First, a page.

Call for partnerships to offset SEN funding gaps
The amount of money spent on special needs provision in Wales next year will vary by as much as pound;400 per pupil, according to new Assembly government figures.
Caerphilly will spend the most on additional learning needs (ALN) - almost pound;950 per pupil - compared with the Vale of Glamorgan, which will spend pound;535.
Increasing disparities in funding have led to calls for local education authorities to work in partnership to ensure that ALN pupils get a good deal wherever they live.
More than 1,000 children already have to be educated outside their home authority - in special schools or mainstream classes - because of provision gaps in Wales, according to critics.
Local authorities with good services, including Cardiff and Newport, will recoup thousands of pounds from taking in pupils farmed out from other authorities that have inadequate provision.
Ceredigion council, by contrast, has no special schools and will have to send about a dozen pupils with special educational needs to be educated beyond its border.
Gareth Roberts, Welsh president of the special needs organisation Nasen and deputy head of Llanrumney High School, believes regional partnerships that cross local authority boundaries are the only way to get a better deal for pupils.
"These (partnerships) could be very effective," he said. "They would benefit from economies of scale and would provide more consistency."
Critics believe the high number of local authorities in Wales has led to a lack of specialist provision and unnecessary duplication of resources.
Local authorities also differ in how they deliver their funding; ALN budgets include provision for children with special educational needs (SEN).
Ceredigion, for example, plans to delegate three-quarters of its SEN budget directly to schools next year, but it will still have to find provision for children with severe learning difficulties outside the county.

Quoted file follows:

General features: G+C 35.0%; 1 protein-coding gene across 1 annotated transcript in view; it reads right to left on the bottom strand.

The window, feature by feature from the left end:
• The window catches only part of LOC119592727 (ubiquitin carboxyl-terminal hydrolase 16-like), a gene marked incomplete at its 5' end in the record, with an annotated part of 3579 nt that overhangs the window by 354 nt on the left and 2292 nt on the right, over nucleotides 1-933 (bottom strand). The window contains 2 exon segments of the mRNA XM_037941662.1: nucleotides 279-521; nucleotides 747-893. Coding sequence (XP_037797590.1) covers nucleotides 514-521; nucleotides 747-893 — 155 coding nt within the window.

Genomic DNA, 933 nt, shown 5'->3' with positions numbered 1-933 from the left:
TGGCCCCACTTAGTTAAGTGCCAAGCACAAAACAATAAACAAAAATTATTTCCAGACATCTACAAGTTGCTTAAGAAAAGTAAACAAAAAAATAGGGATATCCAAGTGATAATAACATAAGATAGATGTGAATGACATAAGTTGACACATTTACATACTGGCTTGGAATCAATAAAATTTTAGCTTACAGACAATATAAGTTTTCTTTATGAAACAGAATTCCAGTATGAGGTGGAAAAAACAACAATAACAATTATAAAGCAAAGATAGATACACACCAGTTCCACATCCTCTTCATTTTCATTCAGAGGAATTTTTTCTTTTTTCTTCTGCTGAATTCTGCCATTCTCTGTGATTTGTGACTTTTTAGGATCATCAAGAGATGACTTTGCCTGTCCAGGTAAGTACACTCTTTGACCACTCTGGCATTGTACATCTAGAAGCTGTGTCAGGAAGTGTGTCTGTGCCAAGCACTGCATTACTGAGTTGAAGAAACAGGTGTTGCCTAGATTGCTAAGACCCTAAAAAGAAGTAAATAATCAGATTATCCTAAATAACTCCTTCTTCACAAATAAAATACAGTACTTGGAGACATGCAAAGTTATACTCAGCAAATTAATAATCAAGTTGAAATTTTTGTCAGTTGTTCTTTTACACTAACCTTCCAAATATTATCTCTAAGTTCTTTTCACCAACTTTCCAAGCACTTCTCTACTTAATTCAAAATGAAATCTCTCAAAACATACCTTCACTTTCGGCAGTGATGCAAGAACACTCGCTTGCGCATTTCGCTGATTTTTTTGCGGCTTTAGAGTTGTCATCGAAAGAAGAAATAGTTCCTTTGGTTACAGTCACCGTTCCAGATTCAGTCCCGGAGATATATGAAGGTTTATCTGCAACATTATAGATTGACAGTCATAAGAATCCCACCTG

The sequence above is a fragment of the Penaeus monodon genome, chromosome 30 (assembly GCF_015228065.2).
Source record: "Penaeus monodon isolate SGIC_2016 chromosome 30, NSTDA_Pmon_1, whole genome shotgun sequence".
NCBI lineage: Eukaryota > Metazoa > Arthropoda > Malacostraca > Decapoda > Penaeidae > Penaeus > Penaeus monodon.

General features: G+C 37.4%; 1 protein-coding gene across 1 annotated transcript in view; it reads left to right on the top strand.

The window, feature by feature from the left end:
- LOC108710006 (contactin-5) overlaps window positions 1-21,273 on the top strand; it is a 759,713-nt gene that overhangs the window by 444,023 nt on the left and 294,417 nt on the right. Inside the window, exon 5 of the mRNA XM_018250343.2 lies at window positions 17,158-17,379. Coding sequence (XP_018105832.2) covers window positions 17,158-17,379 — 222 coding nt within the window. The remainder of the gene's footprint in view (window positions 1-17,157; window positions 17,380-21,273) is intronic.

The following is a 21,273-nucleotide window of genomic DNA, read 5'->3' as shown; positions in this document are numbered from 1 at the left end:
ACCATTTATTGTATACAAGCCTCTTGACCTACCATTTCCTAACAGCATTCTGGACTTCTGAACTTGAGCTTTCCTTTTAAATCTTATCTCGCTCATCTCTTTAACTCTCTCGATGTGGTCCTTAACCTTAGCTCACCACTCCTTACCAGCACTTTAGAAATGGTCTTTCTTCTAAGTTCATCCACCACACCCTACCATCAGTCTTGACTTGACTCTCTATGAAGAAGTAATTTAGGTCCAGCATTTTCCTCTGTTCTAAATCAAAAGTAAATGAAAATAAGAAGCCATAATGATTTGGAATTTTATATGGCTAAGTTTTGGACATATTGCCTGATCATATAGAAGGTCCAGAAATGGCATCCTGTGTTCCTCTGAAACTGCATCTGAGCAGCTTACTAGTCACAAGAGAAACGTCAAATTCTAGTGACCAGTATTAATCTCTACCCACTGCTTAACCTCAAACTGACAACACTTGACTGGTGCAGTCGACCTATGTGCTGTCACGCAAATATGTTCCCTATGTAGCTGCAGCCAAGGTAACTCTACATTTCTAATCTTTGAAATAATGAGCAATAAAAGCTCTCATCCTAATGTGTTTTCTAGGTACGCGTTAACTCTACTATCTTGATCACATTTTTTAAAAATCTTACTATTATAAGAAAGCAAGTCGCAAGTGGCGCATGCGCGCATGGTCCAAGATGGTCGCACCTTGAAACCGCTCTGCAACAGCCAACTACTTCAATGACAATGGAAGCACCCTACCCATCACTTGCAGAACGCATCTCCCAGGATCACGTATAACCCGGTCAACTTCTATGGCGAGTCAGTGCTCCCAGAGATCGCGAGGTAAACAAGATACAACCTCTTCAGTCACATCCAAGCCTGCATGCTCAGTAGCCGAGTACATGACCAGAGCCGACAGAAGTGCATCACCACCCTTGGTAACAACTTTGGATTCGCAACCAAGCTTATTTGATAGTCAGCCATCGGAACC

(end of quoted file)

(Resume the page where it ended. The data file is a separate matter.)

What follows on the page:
Anglesey, by contrast, will retain four-fifths of its ALN budget within the authority, rather than passing it on to schools.
Gwyn Parri, Anglesey's head of education, said schools have a duty to provide for pupils with a range of learning needs.
"An element of delegation of funding to secondary schools (in Anglesey) has already taken place through a local authority-driven pilot scheme: the monitoring of expenditure, at individual school level, has been most successful," he said.
Mr Roberts said councils had a difficult balancing act when deciding how much money to pass on to schools.
"Authorities provide additional services such as educational psychologists, which are there for the benefit of children," he said. "But if they delegate all their money to schools, these services could suffer."
Mr Roberts said the issue was further complicated because local authorities can set their own criteria to decide which children are eligible for statements of special needs.
The number of children with statements decreased slightly in 2008-09, in line with declining pupil numbers.
Mr Roberts said councils are currently only required to have "regard to" the official SEN code of practice, which includes taking into account the wishes of the child and parents.
"It has come out very strongly from parents, families and a range of professional bodies that people want SEN statements to stay," he said. "But they do want less bureaucracy, the timescale to be shortened, and a strong expectation that all authorities must comply with the code of practice."